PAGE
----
4 Dec 2018

Rule book essential to avoiding global climate disaster - SPREP

6:35 pm on 4 December 2018

The head of the Pacific Regional Environment Programme (SPREP) says consensus around the Paris Climate Agreement rule book at this week's summit in Katowice is essential to avert global climate disaster.

The rule book will provide a way to verify and monitor countries' progress on their commitments to reduce green-house gas emissions.

SPREP Director-General, Kosi Latu.

SPREP Director-General, Kosi Latu. Photo: RNZI / Sally Round

It would also make countries accountable in keeping global temperature rise below the two degree celsius target.

Global temperatures are currently set to rise to four degrees above pre-industrial times by century's end which would cause sea-level rise of five to six metres in the coming centuries.

SPREP's Director Kosi Latu said despite this, some coal-producing nations were still pushing back against agreeing on the rule book.

"There's a real issue about how do we make countries accountable in terms of their emissions targets," Mr Latu said.

"This is part of the push-back that's going on at the moment.

"What we really want is not just for countries to say 'these are our targets' but also making them accountable."

Mr Latu said once the rule book was agreed upon, countries would need to revise up their emissions targets to get the planet back on track by 2020.

Pacific Forum calls for boost to climate financing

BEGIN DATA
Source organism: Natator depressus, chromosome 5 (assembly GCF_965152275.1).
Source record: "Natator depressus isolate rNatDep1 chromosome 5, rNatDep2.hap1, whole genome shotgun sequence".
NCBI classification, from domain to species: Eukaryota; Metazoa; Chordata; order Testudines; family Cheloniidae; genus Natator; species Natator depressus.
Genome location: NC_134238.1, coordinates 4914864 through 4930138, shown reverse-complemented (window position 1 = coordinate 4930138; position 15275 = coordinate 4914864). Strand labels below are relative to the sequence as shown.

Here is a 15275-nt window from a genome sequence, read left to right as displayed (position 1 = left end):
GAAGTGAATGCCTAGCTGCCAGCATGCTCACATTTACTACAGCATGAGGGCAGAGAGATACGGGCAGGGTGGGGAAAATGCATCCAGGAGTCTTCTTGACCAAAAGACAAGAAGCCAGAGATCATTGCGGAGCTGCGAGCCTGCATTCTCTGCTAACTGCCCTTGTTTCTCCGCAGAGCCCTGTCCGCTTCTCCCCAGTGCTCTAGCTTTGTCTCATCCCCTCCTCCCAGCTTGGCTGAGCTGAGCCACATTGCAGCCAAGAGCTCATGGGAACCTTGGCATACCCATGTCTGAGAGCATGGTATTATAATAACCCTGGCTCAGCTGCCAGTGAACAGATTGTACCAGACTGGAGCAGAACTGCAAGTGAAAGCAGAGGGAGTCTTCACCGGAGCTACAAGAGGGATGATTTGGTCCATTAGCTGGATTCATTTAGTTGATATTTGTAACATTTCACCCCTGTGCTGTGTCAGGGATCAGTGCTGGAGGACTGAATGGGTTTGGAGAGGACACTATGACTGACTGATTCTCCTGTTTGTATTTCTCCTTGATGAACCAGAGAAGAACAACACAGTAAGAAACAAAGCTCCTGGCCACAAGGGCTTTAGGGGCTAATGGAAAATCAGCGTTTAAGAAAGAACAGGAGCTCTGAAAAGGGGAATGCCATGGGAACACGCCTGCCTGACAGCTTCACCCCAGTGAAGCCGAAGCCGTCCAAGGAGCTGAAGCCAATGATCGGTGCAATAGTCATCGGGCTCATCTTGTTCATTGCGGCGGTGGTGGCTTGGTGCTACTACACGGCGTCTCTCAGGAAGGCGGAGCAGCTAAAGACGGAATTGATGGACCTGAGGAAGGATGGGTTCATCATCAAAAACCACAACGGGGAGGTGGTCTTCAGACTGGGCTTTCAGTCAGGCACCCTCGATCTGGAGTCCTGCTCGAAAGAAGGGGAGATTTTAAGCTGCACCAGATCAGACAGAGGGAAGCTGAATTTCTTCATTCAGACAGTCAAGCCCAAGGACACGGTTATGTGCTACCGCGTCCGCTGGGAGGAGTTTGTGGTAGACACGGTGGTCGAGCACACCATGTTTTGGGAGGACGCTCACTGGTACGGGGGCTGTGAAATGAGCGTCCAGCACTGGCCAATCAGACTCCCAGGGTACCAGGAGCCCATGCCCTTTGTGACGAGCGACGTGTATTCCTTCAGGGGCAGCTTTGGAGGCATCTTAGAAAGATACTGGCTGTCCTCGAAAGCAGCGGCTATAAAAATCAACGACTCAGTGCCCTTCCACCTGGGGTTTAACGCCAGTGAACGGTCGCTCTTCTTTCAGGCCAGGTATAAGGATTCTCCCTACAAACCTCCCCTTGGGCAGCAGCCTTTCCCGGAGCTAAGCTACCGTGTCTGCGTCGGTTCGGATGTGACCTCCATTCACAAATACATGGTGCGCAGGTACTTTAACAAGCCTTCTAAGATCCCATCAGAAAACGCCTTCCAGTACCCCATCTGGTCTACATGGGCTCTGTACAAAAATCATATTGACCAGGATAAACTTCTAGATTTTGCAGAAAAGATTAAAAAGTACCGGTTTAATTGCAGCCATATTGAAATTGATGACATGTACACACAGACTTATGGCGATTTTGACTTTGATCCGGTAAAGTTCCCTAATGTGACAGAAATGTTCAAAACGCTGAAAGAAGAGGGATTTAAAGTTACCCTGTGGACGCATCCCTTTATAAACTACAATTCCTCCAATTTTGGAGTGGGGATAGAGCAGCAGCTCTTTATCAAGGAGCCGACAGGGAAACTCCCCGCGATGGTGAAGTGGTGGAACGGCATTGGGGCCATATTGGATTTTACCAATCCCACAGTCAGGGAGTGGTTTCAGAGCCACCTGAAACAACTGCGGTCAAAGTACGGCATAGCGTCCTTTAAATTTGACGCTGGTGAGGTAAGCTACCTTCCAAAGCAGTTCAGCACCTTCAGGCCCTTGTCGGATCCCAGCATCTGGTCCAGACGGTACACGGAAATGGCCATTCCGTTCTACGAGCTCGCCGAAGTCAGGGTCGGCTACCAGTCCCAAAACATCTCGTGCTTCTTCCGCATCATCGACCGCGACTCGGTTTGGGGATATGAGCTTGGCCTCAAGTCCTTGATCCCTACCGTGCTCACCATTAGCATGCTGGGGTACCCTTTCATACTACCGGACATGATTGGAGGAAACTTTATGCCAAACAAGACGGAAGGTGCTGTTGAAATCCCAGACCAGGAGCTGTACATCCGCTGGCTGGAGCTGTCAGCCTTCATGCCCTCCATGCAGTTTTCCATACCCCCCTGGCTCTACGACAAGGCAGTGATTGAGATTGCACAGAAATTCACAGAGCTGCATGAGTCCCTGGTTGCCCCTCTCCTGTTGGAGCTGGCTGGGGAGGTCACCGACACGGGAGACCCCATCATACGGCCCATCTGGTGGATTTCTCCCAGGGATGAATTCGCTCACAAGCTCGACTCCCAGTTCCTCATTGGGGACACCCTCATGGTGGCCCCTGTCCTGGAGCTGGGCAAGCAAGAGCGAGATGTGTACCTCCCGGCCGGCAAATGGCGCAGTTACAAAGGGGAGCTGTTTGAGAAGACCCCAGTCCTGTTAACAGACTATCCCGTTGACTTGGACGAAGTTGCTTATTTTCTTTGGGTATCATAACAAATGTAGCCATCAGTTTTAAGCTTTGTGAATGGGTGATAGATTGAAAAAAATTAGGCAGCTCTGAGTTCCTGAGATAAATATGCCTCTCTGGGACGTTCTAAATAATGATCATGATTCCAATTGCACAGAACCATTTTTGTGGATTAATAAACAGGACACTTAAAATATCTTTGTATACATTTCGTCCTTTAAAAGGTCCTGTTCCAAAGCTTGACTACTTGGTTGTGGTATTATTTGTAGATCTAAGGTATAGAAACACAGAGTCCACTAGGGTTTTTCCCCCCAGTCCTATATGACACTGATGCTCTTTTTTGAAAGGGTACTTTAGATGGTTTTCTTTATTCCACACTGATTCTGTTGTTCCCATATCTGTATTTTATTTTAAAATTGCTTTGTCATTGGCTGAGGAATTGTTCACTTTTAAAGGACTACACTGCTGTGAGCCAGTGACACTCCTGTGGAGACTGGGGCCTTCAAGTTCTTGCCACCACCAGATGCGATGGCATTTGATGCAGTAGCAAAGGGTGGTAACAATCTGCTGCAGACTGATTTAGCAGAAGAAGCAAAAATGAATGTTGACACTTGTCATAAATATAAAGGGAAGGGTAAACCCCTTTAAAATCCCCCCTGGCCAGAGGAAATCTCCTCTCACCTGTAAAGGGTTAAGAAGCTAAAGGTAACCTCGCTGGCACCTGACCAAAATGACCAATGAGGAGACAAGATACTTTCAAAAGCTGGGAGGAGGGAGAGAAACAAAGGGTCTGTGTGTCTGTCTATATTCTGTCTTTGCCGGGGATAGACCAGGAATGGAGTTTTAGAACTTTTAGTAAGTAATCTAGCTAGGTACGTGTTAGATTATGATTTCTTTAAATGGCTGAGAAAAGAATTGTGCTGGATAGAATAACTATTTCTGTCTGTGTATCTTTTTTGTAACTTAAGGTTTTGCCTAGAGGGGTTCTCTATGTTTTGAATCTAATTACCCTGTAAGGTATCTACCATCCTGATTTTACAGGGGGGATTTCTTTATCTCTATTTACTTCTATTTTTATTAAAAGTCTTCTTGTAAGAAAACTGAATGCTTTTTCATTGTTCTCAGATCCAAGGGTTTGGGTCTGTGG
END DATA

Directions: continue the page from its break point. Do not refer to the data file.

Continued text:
Meanwhile, the Pacific Islands Forum Secretariat is calling for a scaling up of climate finance at the UN's global climate summit.

A high tide across Ejit Island in Majuro Atoll, Marshall Islands on March 3, 2014, causing widespread flooding. Officials in the Marshall Islands blamed climate change for severe flooding in the Pacific nation's capital Majuro.

Flooding caused by huge spring tides which Marshall Islands officials have blamed on climate change. Photo: AFP

The Secretariat said its goal at COP24 is an increase in funds that will help member countries adapt to and mitigate the effects of climate change.

It also wants a simplification of access for its members.

Developed nations have already committed $US100 billion per year by 2020 but there are conditions.

Climate vulnerable nations say finance in the form of loans instead of grants re-victimises nations which have contributed least to climate change.

The Forum Secretariat will seek increased contributions from developed nations and through the Kyoto Protocol's Adaptation Fund.